Osteoarthritis in Children

Symptoms of Osteoarthritis in Children

Osteoarthritis in ChildrenAlthough OA isn’t prevalent in children, it also isn’t impossible to contract before middle age. It may be true that arthritis in general (and osteoarthritis in particular) is a disease that typically comes later in life, but some events, inherited conditions, and physical abnormalities can start in childhood and trigger OA symptoms well before it normally occurs. In other cases, serious illness could be masquerading as OA, which makes deeper investigation and swift diagnosis even more important.

Primary OA vs Early-Onset OA

Osteoarthritis that occurs with regular wear and tear – not triggered by an underlying cause – is known as “primary” OA.  Essentially, this means that OA has developed over time rather than from a trauma or other condition, and it rarely affects people under the age of 40.

Early-onset osteoarthritis is somewhat different. It bears many of the same markers as the “primary” type (such as stiffness and less range of motion), but it most often involves a deep-seated problem in the bones or joints that becomes OA. This is considered “secondary” OA, and it’s the type that’s seen in children. In some cases, the trouble stems from a traumatic event, but in most cases, the problem is congenital (present since birth).

Causes of Early-Onset OA and its Symptoms

Many, if not most, cases of osteoarthritis in childhood involve the hips. But wherever it hits first, damage tends to progress into arthritis rather than attack the joints right from the start. In many circumstances, the blood flow to the bone is limited or cut off, which eventually kills the bone or tissue (avascular necrosis) and triggers the onset of arthritis.


  • Congenital hip dislocations. Some children are born with a dislocated hip, which can cause severe problems from a very young age. A major problem with congenital hip problems is that it can take some time to spot the issue, but if the problem can be diagnosed and corrected before age 6, it very likely won’t lead to osteoarthritis.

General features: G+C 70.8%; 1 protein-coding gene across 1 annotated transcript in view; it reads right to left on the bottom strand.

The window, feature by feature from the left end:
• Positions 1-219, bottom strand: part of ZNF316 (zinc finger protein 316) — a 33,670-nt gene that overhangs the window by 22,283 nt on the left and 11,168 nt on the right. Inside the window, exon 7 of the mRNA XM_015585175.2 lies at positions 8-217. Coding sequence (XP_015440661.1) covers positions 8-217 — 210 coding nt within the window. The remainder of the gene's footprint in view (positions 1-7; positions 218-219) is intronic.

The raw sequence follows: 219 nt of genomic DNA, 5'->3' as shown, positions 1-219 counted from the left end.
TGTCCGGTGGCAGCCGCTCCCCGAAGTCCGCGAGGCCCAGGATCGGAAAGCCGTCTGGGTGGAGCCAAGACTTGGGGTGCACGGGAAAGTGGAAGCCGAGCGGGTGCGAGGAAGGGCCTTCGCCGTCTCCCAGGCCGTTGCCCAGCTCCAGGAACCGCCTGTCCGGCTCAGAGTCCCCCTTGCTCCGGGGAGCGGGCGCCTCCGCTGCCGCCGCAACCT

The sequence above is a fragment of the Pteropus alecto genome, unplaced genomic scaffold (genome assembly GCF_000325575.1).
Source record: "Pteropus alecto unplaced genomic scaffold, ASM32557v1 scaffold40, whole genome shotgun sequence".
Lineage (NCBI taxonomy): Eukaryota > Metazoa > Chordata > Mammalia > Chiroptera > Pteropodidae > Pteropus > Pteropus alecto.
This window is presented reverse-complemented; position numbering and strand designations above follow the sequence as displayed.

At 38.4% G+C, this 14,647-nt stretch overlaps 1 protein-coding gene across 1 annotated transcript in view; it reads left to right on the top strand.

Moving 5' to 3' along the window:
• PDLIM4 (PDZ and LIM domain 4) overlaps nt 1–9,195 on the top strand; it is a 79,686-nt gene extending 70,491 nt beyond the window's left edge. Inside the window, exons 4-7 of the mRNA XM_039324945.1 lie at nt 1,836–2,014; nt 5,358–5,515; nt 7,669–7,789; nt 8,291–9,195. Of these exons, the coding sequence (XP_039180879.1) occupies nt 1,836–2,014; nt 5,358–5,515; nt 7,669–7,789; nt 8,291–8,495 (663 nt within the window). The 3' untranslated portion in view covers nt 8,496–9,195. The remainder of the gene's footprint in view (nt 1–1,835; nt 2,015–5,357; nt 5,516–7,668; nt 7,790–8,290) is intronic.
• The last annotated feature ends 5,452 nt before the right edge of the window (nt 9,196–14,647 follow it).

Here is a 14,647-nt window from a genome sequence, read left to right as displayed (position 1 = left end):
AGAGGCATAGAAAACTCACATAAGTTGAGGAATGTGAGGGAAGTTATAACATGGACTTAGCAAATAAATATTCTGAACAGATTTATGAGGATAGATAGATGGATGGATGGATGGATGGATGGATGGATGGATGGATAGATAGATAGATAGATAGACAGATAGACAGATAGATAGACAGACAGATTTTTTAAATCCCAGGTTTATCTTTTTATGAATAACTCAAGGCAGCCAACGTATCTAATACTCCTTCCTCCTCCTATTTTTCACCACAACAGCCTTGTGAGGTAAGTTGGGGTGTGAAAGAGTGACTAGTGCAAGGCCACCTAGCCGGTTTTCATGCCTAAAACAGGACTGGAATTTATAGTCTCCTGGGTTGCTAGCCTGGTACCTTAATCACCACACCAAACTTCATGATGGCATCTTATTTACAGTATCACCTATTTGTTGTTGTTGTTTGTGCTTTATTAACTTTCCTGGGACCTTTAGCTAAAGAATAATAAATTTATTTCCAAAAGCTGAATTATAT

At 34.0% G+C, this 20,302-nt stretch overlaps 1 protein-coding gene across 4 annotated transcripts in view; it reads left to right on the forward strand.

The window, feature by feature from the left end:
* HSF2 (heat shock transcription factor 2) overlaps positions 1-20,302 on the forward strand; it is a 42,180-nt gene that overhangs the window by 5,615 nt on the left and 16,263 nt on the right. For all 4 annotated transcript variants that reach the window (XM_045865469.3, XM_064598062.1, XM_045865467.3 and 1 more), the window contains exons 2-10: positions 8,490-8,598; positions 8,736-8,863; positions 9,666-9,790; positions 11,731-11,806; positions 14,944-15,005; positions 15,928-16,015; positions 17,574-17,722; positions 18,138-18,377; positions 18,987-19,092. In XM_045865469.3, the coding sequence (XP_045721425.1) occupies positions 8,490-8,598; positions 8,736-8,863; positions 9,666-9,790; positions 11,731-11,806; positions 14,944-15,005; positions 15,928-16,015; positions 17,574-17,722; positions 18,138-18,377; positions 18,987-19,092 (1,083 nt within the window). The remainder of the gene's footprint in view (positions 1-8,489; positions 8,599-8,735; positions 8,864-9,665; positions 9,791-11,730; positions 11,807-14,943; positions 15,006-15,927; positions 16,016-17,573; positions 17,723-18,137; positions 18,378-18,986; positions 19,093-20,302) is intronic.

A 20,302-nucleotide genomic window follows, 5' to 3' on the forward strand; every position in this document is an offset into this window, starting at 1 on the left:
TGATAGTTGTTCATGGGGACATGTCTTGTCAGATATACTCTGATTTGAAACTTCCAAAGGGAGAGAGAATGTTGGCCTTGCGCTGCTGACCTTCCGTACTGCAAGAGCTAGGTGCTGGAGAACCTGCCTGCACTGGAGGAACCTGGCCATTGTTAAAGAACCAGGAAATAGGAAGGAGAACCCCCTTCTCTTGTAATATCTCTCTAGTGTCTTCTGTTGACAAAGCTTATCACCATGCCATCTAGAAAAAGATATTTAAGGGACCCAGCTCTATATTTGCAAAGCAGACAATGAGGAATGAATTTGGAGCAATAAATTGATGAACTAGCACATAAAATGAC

• Legg-Calve-Perthes Disease. This condition of the hip was once considered a form of childhood arthritis, but it is more accurately described as a necrosis – that is, an area of dead bone. Legg-Calve-Perthes is a congenital disease that prevents blood from reaching the hip, weakening the bone and causing a noticeable limp. It becomes evident between the ages of 2 and 12, and if left untreated, this condition will develop into arthritis.
  • Physical trauma. High impact, physically strenuous exercise can cause stress fractures in any athlete; when these small bone splits occur in children, the bone growth plate (known as the epiphysis) can be damaged. A fragmented epiphysis can lead to premature OA.
  • Genetic mutations. Deficiencies in cartilage, abnormal development of the bone growth plate, and other barriers to normal bone and tissue growth can be inherited through the genes. Dwarfism, hypermobility, and dislocated hips are examples of genetic mutations that can lead to early-onset OA. Unfortunately, it’s not easy to find the specific genes that are to blame, and treating the problems can be just as difficult.

There are several other lesser-known diseases that can lead to avascular necrosis, and in turn, osteoarthritis in adolescence. On the other hand, there are a number of conditions that may seem like arthritis or OA precursors at first, but are actually different sorts of conditions that require different treatment plans.

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